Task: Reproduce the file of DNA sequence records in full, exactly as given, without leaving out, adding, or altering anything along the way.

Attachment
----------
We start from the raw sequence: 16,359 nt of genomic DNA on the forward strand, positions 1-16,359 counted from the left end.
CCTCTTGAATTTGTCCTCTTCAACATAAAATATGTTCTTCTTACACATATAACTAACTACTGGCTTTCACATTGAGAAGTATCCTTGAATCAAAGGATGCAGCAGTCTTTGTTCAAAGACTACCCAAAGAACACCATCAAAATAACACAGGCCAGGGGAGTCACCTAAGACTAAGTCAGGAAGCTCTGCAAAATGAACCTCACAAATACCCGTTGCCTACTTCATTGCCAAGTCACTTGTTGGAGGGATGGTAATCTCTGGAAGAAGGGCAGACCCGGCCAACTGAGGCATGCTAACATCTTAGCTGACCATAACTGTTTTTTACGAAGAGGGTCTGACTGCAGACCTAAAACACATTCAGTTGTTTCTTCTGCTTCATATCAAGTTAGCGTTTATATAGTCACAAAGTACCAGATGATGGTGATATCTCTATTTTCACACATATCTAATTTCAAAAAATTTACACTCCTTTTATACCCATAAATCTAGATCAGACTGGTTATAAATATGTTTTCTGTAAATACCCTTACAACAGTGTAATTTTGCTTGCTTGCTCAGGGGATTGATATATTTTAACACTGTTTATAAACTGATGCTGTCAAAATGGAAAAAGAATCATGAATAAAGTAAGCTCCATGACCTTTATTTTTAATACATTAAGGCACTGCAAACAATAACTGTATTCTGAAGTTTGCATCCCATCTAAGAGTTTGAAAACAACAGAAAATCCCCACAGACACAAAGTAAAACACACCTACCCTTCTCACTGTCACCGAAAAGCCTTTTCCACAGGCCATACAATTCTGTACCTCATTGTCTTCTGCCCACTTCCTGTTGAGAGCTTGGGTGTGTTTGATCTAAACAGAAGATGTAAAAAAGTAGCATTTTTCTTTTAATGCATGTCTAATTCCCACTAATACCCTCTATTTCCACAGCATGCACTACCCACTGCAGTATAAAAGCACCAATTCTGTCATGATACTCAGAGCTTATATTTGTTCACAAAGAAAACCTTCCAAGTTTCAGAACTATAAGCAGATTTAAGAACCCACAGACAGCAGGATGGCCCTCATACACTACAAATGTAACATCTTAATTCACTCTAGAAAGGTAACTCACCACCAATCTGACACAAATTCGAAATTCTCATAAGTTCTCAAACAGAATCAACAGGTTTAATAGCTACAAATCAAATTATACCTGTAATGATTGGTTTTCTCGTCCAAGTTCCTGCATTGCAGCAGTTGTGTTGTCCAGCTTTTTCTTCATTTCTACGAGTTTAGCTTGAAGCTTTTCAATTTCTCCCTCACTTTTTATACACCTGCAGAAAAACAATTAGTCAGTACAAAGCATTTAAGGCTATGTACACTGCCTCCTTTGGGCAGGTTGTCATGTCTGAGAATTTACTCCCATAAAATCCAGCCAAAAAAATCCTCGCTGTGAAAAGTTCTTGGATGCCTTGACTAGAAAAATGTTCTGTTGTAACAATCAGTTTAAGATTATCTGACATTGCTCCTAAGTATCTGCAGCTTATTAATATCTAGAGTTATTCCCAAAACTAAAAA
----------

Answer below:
We start from the raw sequence: 16,359 nt of genomic DNA on the forward strand, positions 1-16,359 counted from the left end.
CCTCTTGAATTTGTCCTCTTCAACATAAAATATGTTCTTCTTACACATATAACTAACTACTGGCTTTCACATTGAGAAGTATCCTTGAATCAAAGGATGCAGCAGTCTTTGTTCAAAGACTACCCAAAGAACACCATCAAAATAACACAGGCCAGGGGAGTCACCTAAGACTAAGTCAGGAAGCTCTGCAAAATGAACCTCACAAATACCCGTTGCCTACTTCATTGCCAAGTCACTTGTTGGAGGGATGGTAATCTCTGGAAGAAGGGCAGACCCGGCCAACTGAGGCATGCTAACATCTTAGCTGACCATAACTGTTTTTTACGAAGAGGGTCTGACTGCAGACCTAAAACACATTCAGTTGTTTCTTCTGCTTCATATCAAGTTAGCGTTTATATAGTCACAAAGTACCAGATGATGGTGATATCTCTATTTTCACACATATCTAATTTCAAAAAATTTACACTCCTTTTATACCCATAAATCTAGATCAGACTGGTTATAAATATGTTTTCTGTAAATACCCTTACAACAGTGTAATTTTGCTTGCTTGCTCAGGGGATTGATATATTTTAACACTGTTTATAAACTGATGCTGTCAAAATGGAAAAAGAATCATGAATAAAGTAAGCTCCATGACCTTTATTTTTAATACATTAAGGCACTGCAAACAATAACTGTATTCTGAAGTTTGCATCCCATCTAAGAGTTTGAAAACAACAGAAAATCCCCACAGACACAAAGTAAAACACACCTACCCTTCTCACTGTCACCGAAAAGCCTTTTCCACAGGCCATACAATTCTGTACCTCATTGTCTTCTGCCCACTTCCTGTTGAGAGCTTGGGTGTGTTTGATCTAAACAGAAGATGTAAAAAAGTAGCATTTTTCTTTTAATGCATGTCTAATTCCCACTAATACCCTCTATTTCCACAGCATGCACTACCCACTGCAGTATAAAAGCACCAATTCTGTCATGATACTCAGAGCTTATATTTGTTCACAAAGAAAACCTTCCAAGTTTCAGAACTATAAGCAGATTTAAGAACCCACAGACAGCAGGATGGCCCTCATACACTACAAATGTAACATCTTAATTCACTCTAGAAAGGTAACTCACCACCAATCTGACACAAATTCGAAATTCTCATAAGTTCTCAAACAGAATCAACAGGTTTAATAGCTACAAATCAAATTATACCTGTAATGATTGGTTTTCTCGTCCAAGTTCCTGCATTGCAGCAGTTGTGTTGTCCAGCTTTTTCTTCATTTCTACGAGTTTAGCTTGAAGCTTTTCAATTTCTCCCTCACTTTTTATACACCTGCAGAAAAACAATTAGTCAGTACAAAGCATTTAAGGCTATGTACACTGCCTCCTTTGGGCAGGTTGTCATGTCTGAGAATTTACTCCCATAAAATCCAGCCAAAAAAATCCTCGCTGTGAAAAGTTCTTGGATGCCTTGACTAGAAAAATGTTCTGTTGTAACAATCAGTTTAAGATTATCTGACATTGCTCCTAAGTATCTGCAGCTTATTAATATCTAGAGTTATTCCCAAAACTAAAAA